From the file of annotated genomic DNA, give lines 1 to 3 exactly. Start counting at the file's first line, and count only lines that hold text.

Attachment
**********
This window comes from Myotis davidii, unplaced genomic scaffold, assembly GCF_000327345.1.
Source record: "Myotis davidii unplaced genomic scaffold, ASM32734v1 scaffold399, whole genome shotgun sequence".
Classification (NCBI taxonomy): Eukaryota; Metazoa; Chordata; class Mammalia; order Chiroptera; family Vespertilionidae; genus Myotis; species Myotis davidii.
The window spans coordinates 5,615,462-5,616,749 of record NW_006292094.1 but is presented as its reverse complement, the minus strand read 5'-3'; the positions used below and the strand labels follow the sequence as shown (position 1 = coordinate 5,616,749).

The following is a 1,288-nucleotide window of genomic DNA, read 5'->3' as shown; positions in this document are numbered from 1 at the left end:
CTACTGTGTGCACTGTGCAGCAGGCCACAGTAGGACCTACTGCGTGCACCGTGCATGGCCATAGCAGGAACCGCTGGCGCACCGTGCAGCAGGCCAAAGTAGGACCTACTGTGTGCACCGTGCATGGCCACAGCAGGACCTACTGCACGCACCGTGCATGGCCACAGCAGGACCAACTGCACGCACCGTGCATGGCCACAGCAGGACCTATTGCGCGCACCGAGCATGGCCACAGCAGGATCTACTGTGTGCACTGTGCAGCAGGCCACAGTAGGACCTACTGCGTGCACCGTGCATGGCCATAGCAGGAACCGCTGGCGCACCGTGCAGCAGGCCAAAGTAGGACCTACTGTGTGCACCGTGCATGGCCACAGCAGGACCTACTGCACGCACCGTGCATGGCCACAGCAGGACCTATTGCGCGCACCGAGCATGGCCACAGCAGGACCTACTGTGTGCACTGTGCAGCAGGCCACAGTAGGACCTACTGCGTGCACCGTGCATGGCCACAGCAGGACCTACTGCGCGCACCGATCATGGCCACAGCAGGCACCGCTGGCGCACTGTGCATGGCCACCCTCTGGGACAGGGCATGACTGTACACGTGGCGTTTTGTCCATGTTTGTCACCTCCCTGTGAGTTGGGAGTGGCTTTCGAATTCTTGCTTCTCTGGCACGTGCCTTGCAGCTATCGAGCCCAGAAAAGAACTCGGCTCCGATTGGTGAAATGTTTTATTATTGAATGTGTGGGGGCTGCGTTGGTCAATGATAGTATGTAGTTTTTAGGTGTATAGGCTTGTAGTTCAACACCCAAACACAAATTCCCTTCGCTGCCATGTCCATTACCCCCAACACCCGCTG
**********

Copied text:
This window comes from Myotis davidii, unplaced genomic scaffold, assembly GCF_000327345.1.
Source record: "Myotis davidii unplaced genomic scaffold, ASM32734v1 scaffold399, whole genome shotgun sequence".
Classification (NCBI taxonomy): Eukaryota; Metazoa; Chordata; class Mammalia; order Chiroptera; family Vespertilionidae; genus Myotis; species Myotis davidii.